The Ocean at the End of the Lane: A Review

The Ocean at the End of the Lane- What a show!

I was invited to come and watch The Ocean at the End of the Lane at the Wales Millennium Centre and I still can’t believe what I saw. This show is a masterpiece of dark fantasy and the twisted childhood imagination. 

Adapted by Joel Hoorwood from the book by Neil Gaiman, who also created best-selling work such as Good Omens, Coraline, Sandman and Stardust, The Ocean at the End of the Lane is a terrifically dark tale that follows a 12-year-old boy who is thrown into a world of memory and magic when he’s shown the Ocean at the end of the lane by his delightfully mysterious new friend, Lettie. From the innocence of childhood friendship to the terrors that lurk in the dark, this is a show that will shake you to your core and have you sat on the edge of your seat from the very start.

Aside from the incredible story, this show was visually stunning. When the audience arrives before the show starts, they are greeted by a stunning forestry staging. With dark twisted roots layered around the edge of the stage and a large dark tunnel at its centre. The namesake Ocean resides where the audience is, pulling us into their fantasy world. 

The clever use of lighting gave this show that little extra magic. By keeping the upstage dark, it allowed a sense of mystery as characters seemed to come out of nowhere. In a particular seen with Ursula (or the Flea) left the audience’s mouths agape, as they used several doors with brightly lit frames to give the appearance she was coming teleporting across the stage. It was true theatre magic. To translate a story of this fantastical magnitude is no small task, but from the brilliant minds of Director Katy Rudd, Set Designer Fly Davis and Light Designer Paule Constable, Neil Gaiman’s masterpiece was brought to life on stage. And with the added spectacle of puppet mastery by Samuel Wyer, this show redefined the magic of theatre.

And hats off to this talented cast. It’s not easy to (accurately) play children as young as 12 when your an adult. It can often come across as clumsy, cringe-y and cliché but actors Keir Ogilvy as the Boy and Millie Hikasa as Lettie hit the nail on the head. Capturing that child-like wonder and enthusiasm perfectly. Everything from their speech, movements, even to the way children cry showed just how talented they are. The Hempstock family: Ginnie portrayed by Kemi-Bo Jacobs and Old Mrs Hempstock portrayed by Finty Williams had a great dynamic on stage. And the boy’s Dad, portrayed by Trevor Fox both delighted and terrified the audience, as we watched the monsters twist his mind to change from a kind, caring father-figure to something much darker.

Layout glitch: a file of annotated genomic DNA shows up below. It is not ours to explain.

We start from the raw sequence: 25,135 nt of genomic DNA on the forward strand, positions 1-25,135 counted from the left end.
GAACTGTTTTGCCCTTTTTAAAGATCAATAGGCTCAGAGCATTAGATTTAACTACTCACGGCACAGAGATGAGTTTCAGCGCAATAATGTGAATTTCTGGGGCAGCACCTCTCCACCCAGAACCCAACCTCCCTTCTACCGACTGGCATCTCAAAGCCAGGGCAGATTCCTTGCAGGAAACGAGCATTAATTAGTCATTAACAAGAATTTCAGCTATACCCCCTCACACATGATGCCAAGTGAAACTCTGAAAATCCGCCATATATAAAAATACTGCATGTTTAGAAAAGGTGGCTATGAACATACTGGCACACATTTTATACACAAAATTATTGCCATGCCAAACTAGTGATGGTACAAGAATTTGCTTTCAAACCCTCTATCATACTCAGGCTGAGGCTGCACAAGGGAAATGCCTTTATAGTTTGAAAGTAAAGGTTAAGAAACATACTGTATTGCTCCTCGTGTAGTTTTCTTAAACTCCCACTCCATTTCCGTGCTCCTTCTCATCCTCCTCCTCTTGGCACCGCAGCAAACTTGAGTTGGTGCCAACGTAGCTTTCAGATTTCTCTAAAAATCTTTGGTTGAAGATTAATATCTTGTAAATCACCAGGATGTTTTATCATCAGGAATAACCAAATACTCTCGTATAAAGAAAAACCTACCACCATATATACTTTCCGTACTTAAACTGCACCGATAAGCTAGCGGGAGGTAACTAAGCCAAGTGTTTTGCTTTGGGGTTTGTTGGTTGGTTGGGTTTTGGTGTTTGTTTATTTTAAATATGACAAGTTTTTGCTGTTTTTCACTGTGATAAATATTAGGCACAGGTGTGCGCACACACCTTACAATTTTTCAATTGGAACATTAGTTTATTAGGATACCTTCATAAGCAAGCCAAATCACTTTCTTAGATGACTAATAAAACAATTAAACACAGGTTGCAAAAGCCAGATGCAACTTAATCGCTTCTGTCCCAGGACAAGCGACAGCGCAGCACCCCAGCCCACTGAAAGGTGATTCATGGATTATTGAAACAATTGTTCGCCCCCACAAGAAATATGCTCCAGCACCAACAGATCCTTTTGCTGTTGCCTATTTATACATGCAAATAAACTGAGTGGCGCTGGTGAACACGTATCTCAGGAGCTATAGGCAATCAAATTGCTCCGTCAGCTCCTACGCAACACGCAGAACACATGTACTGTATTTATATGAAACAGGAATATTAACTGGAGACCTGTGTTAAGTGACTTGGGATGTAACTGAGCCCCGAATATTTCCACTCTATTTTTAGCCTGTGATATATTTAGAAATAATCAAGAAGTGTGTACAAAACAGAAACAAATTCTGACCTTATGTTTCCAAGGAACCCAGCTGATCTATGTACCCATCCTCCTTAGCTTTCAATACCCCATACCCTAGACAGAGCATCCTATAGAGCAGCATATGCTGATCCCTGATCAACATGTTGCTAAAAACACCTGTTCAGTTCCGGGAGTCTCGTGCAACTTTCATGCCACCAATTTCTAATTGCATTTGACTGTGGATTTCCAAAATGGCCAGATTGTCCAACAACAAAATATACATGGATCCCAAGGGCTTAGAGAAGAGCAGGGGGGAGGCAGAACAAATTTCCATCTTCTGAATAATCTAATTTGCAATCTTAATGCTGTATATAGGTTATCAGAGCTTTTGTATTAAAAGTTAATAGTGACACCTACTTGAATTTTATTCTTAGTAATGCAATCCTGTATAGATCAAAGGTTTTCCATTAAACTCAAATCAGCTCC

Charlie Brooks as Ursula (or the Flea) was disturbingly brilliant, the dark nature of her character left shivers down my spine. The well known TV actress gave us a truly spectacular performance.

I found the use of the ensemble cast to be very interesting. Aside from the intriguing, twisted movement sequences by Movement Director, Steven Hoggett, which brought the beasts of the Edge to life. The use of the Ensemble to move the set pieces like stage crew but with the stuble interactions with the main cast gave it a powerful, magical feel. It projected a further sense of mystery. As if the characters were always being watched by the dark creatures that lurked close by.

A chilling clash of the wonders of childhood imagination, the shuddering realities of adult life and the monsters that wait in the dark. But although I do my best, no words can truly capture the magnificence of this show. It must be seen to be believed.

Ocean at the End of the Lane will be at the Wales Millennium Centre until the 3rd of June so get your tickets now because they’re selling out fast!

For more information you can visit the Wales Millennium Centre websiteFacebook and Instagram. And check out the official Ocean at the End of the Lane website, Facebook, Twitter Instagram.